By Elwood Watson
Latchkey kids. Slackers. Caffeine lovers. Grunge. That’s how a lot of people have referred to Generation X, the 46 million Americans, like myself, who were born between 1965 and 1980.
We were a generation that has been perennially pegged as cynical, self-indulgent, aimless, contrarian, and often peripheral when it comes to life and other everyday matters. But if we’re being honest, there are a lot of good reasons why many of us are cynical and disillusioned with life. Turmoil and instability have been major factors in some of our lives.
Gen Xers have been directly affected by downturns in the economy, perennial wars, deadly sexually transmitted diseases, and parents’ divorces. Moreover, we have frequently been eclipsed by some of our parents – the baby boomers (1946–1964), millennials (1980–1998), and occasionally even by others of us whose parents and grandparents are members of the silent generation (1925–1945), the group legendary journalist Tom Brokaw refers to as the greatest generation.
Did Gen X ever live in a period marked by stability? Most of us lived in times of chronically high levels of instability and a chilling degree of ambivalence. Despite that, we endure, we adapt, and we drive the culture, even if our own cultural moment as the “flavor of the month” in the early 1990s was brief.
From a sexual standpoint, fatal sexually transmitted diseases, such as herpes and the AIDS virus, confronted segments of our generation with a demonstrably high degree of ruthlessness and despair. A number of us saw friends, colleagues and in some cases, a loved one fall victim to such maladies.
This sort of marginalization has always been a part of our unorthodox history. When the oldest Baby Boomers turned 60 in 2006, numerous magazines ran cover stories that both celebrated and analyzed the supposed impact of what such a distinctive milestone actually meant. Conversely, outside of some obscure, diminutive op-ed pieces, no major mainstream publications ran similar stories when Gen X hit their half-century milestone in 2015. The perception of the often overlooked, frequently neglected middle child syndrome validated itself.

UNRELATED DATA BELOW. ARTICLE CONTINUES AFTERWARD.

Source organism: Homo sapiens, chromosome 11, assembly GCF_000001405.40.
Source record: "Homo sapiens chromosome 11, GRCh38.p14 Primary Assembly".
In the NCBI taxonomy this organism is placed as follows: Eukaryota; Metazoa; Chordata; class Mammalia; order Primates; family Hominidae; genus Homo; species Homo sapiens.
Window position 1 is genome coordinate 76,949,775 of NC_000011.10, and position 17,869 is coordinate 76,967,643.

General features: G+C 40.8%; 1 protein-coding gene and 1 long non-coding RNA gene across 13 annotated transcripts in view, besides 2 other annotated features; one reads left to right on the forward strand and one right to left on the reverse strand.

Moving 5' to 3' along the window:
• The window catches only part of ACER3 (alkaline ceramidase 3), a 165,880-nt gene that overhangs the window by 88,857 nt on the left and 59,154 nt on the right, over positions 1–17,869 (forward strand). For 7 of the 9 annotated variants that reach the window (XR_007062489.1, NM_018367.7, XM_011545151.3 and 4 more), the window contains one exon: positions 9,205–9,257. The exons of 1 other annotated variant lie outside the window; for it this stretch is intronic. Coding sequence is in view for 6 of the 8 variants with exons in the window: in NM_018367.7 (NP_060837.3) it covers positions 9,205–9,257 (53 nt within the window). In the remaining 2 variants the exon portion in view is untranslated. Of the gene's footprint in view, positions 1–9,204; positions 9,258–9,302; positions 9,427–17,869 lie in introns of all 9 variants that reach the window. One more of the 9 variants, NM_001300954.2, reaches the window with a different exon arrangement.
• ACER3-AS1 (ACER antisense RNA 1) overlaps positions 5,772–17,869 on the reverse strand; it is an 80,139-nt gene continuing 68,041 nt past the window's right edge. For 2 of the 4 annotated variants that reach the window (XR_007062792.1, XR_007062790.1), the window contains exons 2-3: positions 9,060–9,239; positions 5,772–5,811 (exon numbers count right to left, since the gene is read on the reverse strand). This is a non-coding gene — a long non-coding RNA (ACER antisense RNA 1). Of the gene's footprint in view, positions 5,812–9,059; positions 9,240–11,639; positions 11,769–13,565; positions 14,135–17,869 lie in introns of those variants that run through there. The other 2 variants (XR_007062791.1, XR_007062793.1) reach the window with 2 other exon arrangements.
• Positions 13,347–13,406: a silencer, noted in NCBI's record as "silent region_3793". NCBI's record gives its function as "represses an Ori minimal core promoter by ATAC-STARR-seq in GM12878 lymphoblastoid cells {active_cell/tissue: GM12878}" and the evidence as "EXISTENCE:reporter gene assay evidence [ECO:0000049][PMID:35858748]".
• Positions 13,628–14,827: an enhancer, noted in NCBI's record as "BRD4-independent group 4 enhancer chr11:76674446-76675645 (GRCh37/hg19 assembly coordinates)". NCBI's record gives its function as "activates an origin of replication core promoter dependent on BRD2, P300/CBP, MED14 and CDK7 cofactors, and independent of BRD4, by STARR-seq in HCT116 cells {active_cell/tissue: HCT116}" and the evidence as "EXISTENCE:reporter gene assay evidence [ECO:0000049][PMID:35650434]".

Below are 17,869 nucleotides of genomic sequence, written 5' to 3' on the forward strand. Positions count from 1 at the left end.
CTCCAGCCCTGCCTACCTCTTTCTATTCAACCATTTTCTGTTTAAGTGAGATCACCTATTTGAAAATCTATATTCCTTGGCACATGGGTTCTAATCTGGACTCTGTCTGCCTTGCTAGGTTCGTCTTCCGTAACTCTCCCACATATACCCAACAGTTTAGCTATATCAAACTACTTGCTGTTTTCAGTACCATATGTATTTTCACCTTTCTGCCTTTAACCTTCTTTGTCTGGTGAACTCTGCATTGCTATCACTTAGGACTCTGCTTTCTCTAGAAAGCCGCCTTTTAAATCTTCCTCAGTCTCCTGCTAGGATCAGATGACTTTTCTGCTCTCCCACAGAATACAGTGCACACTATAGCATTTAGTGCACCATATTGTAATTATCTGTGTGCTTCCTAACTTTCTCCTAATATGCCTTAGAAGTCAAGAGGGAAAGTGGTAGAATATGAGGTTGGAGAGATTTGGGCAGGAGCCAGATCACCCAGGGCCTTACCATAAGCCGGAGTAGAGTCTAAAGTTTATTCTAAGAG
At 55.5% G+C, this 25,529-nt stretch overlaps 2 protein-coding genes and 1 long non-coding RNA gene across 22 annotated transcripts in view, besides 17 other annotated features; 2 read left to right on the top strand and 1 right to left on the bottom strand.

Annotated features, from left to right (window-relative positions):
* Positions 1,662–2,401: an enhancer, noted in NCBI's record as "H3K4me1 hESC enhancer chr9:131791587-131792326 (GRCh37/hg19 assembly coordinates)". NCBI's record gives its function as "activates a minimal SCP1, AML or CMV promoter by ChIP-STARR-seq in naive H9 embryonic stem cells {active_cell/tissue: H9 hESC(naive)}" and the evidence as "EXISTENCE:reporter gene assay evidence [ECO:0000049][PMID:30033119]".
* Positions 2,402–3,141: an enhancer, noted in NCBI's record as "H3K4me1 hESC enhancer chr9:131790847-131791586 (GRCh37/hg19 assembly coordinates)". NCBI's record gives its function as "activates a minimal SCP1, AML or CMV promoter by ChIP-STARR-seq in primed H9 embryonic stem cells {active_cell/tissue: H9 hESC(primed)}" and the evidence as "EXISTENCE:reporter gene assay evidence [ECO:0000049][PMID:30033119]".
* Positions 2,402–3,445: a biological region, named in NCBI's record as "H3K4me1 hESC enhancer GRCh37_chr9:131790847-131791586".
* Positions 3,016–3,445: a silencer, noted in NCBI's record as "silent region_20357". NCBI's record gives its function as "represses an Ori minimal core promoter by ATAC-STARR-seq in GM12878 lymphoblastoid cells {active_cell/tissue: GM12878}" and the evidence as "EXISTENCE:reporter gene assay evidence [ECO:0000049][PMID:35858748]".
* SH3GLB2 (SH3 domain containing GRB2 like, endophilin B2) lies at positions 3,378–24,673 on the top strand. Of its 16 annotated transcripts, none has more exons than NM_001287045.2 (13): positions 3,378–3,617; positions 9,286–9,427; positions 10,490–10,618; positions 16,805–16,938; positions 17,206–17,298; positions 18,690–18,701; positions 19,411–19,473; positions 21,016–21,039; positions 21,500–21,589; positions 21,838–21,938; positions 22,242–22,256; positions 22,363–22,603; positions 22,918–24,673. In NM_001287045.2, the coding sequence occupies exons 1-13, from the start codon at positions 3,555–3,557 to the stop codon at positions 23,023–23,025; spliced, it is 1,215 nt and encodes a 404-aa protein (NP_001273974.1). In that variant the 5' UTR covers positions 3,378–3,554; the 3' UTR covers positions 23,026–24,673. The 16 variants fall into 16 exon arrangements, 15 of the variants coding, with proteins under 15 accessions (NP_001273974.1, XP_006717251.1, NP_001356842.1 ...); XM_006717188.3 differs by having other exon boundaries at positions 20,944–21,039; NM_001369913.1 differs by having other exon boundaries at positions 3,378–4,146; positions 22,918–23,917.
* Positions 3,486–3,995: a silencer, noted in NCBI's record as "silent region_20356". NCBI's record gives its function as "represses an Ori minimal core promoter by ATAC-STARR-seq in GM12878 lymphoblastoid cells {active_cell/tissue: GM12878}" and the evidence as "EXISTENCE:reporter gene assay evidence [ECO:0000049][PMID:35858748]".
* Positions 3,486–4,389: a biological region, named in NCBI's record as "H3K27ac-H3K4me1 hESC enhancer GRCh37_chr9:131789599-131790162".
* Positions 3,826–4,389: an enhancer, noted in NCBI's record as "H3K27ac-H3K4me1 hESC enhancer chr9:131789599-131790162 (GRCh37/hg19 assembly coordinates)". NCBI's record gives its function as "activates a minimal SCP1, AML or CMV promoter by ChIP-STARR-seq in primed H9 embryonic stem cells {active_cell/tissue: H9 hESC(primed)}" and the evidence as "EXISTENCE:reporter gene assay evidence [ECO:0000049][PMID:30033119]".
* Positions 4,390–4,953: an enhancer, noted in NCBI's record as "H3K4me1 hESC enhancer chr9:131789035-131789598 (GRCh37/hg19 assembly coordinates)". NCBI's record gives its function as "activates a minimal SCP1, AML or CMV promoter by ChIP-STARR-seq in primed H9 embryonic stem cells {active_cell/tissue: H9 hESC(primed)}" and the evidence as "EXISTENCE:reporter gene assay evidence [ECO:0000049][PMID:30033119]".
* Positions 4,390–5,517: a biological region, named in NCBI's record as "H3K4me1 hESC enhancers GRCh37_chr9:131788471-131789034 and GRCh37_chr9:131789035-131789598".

While Boomers continue to influence culture and society by embracing new age philosophies, religions, and predominantly left-leaning politics, Gen X has adopted a much more iconoclastic political spirit. This is evident in our diverse political views. Polls conducted over the better part of the past decade have indicated that many of the older Gen Xers lean towards conservatism, while younger members of our cohort identify with a more liberal ideology.
We are a group of men and women who readily embraced a pluralistic culture, from our pre-teen years well into early adulthood and beyond, as evidenced by a diverse selection of movies ranging from “The Breakfast Club” to “Reality Bites” to the iconic “Boyz in the Hood,” directed by the late John Singleton.
We were the children of rap, new wave, alternative, and MTV. We were raised in a post-Kennedy, post-Watergate, post-Vietnam world. Unlike our Boomer predecessors, most of us never had idealistic dreams of changing the world, nor did we grow up in a world with an obsessive dependency on helicopter parents, unlike our Millennial successors. In short, we grew up looking at the world head-on, neither up at it idealistically, nor down on it as a larger force that should take care of us.
It will be interesting to witness what type of reception the oldest Gen Xers will receive from the larger pop culture when they turn 60 in 2025. Will the pattern of being disregarded continue or will we be pleasantly acknowledged? Time will tell in short order.